For five years I wrote this blog under a pseudonym. It’s not just about me – there are other people whose privacy I’ve felt a need to protect.  My children don’t deserve to be hounded for my opinions or choices, many of which they disagree with. And although my ex-husband has told some of his family I don’t think all of them know, and telling them is his prerogative. Also, his parents are elderly and unwell, and they deserve their privacy and peace. Thank you for respecting that.


DH and I  grew up together; we dated a year before getting married, while still in our teens.  He was the de facto chaplain of our circle of friends, a staunch Baptist, cheerful energetic, confident, strong.  He was instrumental in the formation of my Christian faith.

We were married eleven and a half years — hard years, bitter years for both of us. We ought to have been a happy couple. We had all the important things in common:  Faith, desire for family, and so on.  But we were both miserable from the outset.

When people who knew us ask what happened, why we divorced, I tell them: “You’ve heard of irreconcilable differences? Well, we had a problem with irreconcilable similarities. We both prefer men.”

When I was first going through this, there was no internet, so there were no sources of information or support for women like me. But that summer I met through my work three other women who were going through exactly what I was going through – and all four of us were staunch evangelical Christians in some of the major evangelical churches in our city.

This sort of thing wasn’t supposed to be happening! – but there we were. And more and more of us every year.

Nearly thirty years later, I feel as if I’m still recovering. Sometimes I think I will be for as long as I live. But that’s okay.  I’ve survived with my mind and soul intact.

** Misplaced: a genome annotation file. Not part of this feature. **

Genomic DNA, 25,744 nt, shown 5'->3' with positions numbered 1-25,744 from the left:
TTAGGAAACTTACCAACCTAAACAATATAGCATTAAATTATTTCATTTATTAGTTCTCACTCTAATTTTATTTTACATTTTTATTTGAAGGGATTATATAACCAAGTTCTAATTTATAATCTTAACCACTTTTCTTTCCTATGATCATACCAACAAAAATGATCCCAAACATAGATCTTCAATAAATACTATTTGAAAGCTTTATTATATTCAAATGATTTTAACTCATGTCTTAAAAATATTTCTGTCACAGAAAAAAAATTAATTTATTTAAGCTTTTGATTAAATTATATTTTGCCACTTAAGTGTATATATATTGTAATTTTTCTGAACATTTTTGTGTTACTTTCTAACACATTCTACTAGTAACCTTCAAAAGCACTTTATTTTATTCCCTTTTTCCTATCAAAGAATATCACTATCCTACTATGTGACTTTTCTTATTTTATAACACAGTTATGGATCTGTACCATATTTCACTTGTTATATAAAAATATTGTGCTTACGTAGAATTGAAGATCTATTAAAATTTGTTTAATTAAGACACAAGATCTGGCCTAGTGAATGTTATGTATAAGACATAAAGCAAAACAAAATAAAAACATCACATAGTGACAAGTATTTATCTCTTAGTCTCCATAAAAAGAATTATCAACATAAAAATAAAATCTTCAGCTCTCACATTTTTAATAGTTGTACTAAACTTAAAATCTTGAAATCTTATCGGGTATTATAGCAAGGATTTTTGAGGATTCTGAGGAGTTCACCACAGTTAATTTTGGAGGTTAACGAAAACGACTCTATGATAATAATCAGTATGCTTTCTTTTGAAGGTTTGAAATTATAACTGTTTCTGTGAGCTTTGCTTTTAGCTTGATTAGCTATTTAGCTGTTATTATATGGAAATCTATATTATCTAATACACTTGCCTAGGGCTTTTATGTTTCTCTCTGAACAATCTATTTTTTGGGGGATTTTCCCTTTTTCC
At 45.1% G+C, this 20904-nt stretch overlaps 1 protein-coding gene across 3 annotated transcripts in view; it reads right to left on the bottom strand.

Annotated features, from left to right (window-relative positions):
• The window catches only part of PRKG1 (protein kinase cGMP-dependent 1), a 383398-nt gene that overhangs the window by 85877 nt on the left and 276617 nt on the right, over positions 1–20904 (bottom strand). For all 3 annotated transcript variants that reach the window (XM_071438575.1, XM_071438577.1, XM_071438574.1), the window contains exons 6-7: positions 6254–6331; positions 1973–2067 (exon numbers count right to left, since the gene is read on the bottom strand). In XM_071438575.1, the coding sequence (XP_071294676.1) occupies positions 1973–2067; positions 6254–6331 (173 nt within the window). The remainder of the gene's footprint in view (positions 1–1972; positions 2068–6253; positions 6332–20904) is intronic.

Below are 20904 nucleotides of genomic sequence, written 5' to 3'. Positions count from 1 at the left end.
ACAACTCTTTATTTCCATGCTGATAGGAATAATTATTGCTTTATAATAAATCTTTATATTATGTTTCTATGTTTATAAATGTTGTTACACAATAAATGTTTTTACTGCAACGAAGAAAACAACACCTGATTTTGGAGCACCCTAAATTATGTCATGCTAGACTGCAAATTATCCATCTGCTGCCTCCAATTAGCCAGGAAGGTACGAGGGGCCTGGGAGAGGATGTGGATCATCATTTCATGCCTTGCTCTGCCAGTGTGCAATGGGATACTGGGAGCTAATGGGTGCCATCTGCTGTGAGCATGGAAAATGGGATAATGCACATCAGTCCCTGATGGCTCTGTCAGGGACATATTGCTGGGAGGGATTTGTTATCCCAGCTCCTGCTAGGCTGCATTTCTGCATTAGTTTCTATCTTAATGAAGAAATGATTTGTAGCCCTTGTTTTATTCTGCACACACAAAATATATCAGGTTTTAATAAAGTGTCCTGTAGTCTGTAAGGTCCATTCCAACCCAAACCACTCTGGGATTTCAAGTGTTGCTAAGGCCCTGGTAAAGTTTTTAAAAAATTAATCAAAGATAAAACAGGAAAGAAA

And if I can, we all can.

This is my story. The dominant narrative is, and has been, that only the gay community is courageous and worthy of respect. But I say we former spouses are also courageous, our stories also count. Maybe ours count more; after all, we wed in good faith. Our perspective is important, now more than ever.


4 thoughts on “About

  1. Thank you for this. I learned in 2012 I was married to a transgender man. It has been hell since. I have had multiple health crises and my son has mild autism. I could talk about that and find support for those things. I could not find help with the reality of finding myself stuck in a marriage I suddenly didn’t want to be in. Here we are in 2014 and finally he/she is coming out to people and I’m finding it is a double edged sword. People like us inadvertently and often unwillingly find ourselves in the position of support to the spouse that inflicted our own pain in a world of political correctness. We are supposed to just bend or disappear and our needs go unchecked. Well, I’m tired of being invisible and alone! I am telling people, as they find out the truth, that I have felt like an invisible widow while I tout the civil rights of trans and gay people to be themselves. After all, if our spouses had felt free to be themselves in the beginning, we wouldn’t have been hurt so profoundly. I am neck deep in the emotional roller coaster while I try to find my way back into the work force after being a stay at home mom for well over a decade. I am scared, angry, and sad and really can’t wait to get on the other side of all of this!


    1. Rebecca, first of all, my apologies for not seeing, approving, and responding to your comment sooner. I’ve had computer issues that I HOPE are now resolved.

      It’s a stinking, rotten mess you find yourself in, and you have my sympathies and my support. Keep us posted how you’re doing, please?



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